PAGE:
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Venice Beach Pride’s grassroots appeal

Yes, LGBT people have a place on the Westside

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Venice Pride, gay news, Washington Blade

Venice Beach Pride organizers are hard at work planning this year’s event. Photo by Grant Turck

LA Pride’s #ResistMarch planning kicked into high gear after the City of West Hollywood announced on April 3 it would provide $1,000,000 to cover anticipated security costs of the nearly four-mile long march. Though there is no size comparison, nor is it competition (#ResistMarch organizers expect to attract 500,000 people), Venice Pride, the upstart Pride on the beach, is giving WeHo a run for its money. And at one-tenth the price.

The new Pride on the beach for Westsiders is looking like a promising alternative to West Hollywood’s LA Pride.

“Building upon last year’s success, our 13-member board has been hard at work planning an incredible line-up of inclusive events for all ages to enjoy this June 2-3,” said Grant Turck, board president of Venice Pride.

Among the many activities is a beach dedication to Bill Rosendahl, the first openly gay person elected to LA City Council. Los Angeles County Supervisor Sheila Kuehl and many other politicos will be in attendance.

“From the dedication of the Bill Rosendahl Memorial Beach to the annual Venice Pride Sign Lighting & Block Party and festival at the world-famous Muscle Beach, a good time is sure to be had by everyone,” Turck said, promising there would also be more “surprises” along the way.  DJ Victor Rodriguez, known for his popular Bears In Space event will once again spin tunes for the Block Party.

Venice Pride, in part, emerged as a grassroots response to the shuttering of the last gay bar west of the 405, noted Turck.

“Venice has a huge gay history. It is a symbol of diversity, acceptance, and creativity for so much of the world. There was The Friendship on Channel Road (now a straight bar), Blackies’ (now Chinois) and Van Go’s Ear on Main Street, Westwinds (now a T-shirt shop) and Match Box on Ocean Front Walk, Big Brothers (now Salt Air) on Abbot Kinney Blvd. and Free People on West Pico Blvd (now Coal & Ice). Over the last several years, we’ve lost one Westside gay institution after the next.”

News of Roosterfish’s rumored closure last February left some feeling like gay culture in the area had been erased.

“I was at First Friday, a monthly event held on Abbott Kinney Boulevard last year with a friend. People turn out for it in droves. It was usually an especially grand night at Roosterfish, as the Westside really came together for it. When we realized that the bar would be closing, it felt like we needed to create something that would reinvigorate the recognition that there is a gay community here. Continuing Venice Pride reminds LGBT people that they have a place here on the Westside.”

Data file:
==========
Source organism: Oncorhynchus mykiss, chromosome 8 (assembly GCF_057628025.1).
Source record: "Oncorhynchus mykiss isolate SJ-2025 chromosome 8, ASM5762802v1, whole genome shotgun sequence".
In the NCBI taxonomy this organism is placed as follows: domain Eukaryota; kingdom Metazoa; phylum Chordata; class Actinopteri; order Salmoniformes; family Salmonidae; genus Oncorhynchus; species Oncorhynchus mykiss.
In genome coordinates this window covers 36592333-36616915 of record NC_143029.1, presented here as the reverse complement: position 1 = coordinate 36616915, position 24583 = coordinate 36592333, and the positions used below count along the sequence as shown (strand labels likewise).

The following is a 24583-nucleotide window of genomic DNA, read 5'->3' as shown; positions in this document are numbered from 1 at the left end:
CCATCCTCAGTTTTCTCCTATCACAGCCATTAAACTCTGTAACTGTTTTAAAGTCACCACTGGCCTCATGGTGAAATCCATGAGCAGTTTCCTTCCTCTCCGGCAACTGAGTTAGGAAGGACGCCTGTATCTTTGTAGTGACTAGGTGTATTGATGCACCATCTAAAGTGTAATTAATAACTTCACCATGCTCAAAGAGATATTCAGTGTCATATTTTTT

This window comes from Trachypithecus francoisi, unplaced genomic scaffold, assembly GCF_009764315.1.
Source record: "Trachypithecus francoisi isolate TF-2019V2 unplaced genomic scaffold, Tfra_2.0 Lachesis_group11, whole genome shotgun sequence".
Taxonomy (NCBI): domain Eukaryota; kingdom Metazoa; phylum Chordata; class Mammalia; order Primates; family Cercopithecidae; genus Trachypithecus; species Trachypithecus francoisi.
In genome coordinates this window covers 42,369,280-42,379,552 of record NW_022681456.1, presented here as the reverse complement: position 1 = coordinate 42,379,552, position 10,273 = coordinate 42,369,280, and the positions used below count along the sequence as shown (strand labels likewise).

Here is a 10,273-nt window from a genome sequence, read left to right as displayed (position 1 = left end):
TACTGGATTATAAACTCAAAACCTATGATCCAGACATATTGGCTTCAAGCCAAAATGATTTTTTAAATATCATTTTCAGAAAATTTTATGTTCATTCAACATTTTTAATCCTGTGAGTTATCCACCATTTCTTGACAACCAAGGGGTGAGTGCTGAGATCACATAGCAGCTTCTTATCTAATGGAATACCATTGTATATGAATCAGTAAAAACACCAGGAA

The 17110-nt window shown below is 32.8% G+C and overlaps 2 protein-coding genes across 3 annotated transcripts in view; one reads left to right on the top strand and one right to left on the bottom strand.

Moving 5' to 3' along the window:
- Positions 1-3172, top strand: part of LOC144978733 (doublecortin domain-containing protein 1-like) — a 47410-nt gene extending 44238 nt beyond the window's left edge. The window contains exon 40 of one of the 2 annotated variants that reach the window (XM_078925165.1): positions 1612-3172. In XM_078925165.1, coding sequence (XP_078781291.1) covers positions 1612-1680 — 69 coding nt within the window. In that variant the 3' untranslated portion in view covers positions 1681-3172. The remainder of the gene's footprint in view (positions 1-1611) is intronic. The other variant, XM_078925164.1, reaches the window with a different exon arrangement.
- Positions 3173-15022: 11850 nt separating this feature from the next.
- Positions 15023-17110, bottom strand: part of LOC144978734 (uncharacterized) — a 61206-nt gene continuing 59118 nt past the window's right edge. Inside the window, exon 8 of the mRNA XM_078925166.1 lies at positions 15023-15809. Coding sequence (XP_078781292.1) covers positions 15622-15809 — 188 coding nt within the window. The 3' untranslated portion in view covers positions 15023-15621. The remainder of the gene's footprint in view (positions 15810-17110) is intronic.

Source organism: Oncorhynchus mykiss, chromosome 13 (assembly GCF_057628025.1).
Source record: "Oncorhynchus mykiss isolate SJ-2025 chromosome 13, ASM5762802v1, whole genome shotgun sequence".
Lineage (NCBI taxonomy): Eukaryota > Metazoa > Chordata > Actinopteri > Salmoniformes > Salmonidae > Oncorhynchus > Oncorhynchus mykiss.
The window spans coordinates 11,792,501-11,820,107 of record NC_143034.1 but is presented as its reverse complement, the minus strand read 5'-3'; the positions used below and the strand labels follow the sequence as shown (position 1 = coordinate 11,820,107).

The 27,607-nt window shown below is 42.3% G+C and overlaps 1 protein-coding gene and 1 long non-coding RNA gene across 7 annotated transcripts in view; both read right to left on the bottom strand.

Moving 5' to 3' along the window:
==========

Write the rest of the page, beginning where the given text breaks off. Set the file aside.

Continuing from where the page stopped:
Turck campaigned to secure Historic-Cultural Monument designation for the bar from the City of LA, but was unsuccessful.

Several high-profile corporations have expressed interest in sponsoring the event, including last year’s sponsors like SnapChat, Google and others.

West Hollywood Pride has had some controversy, due to its admission price, said Turck.

“In recent years, West Hollywood’s LA Pride has forgotten its roots by putting most of its energy into a music festival with a bloated budget that demands expensive tickets. LGBT Pride should be accessible to all with the fewest barriers to inclusion necessary, because the reality is whether young, old, gay, trans, non-binary, masc, fem, average or buff—we are all in this fight together. And our strength comes through the celebration of these differences.”

While the Trump administration has caused much worry among LGBT people, Turck remains hopeful.

“The American people have protested before and we’re doing it again now. Grassroots movements like the Women’s March in D.C. and the upcoming #ResistMarches all across the country are only the beginning. These movements remind us of what is possible when we rise together as one voice united. The present administration forgets their victory was by a minority, and their failure to capture the hearts and minds of the majority will be its undoing,” Turck emphasized.

Members of the Venice Pride board will also march in the free #ResistMarch happening on Sunday, June 11.

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California

California expands broadband infrastructure & internet access across state

The initial project locations based on unserved/underserved areas that don’t reliably have download speeds of at least 25 Megabits per second

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California Governor Gavin Newsom (Photo Credit: Office of the Governor of California)

SACRAMENTO – Advancing California’s commitment to bridge the digital divide, Governor Gavin Newsom announced that the state has identified 18 projects to begin work on an open-access middle-mile network that will provide missing infrastructure paths to bring broadband to all communities.

As part of the historic $6 billion broadband investment advanced in partnership with legislative leaders earlier this year, the initial project locations are based on known unserved and underserved areas across the state. The projects will connect to the core of the global internet and interconnect to last-mile infrastructure, which is the final leg that provides internet service to a customer.

“California is committed to taking on the challenges laid bare by the pandemic, including the digital divide holding back too many communities across the state,” said Newsom. “These projects are the first step to delivering on our historic investment that will ensure all Californians have access to high-quality broadband internet, while also creating new jobs to support our nation-leading economic recovery.”

The initial 18 projects represent a range of geographic locations and technical approaches. Projects are being initiated in the following tribal communities, counties and cities: Alpine County; Amador County; Calaveras County; Central Coast; Coachella Valley; Colusa Area; Inyo County; Kern County; Kern/San Luis Obispo Area; Lake County Area; Los Angeles and South Los Angeles; Oakland; Orange County; Plumas Area; Riverside/San Diego Area; San Bernardino County; Siskiyou Area; and West Fresno.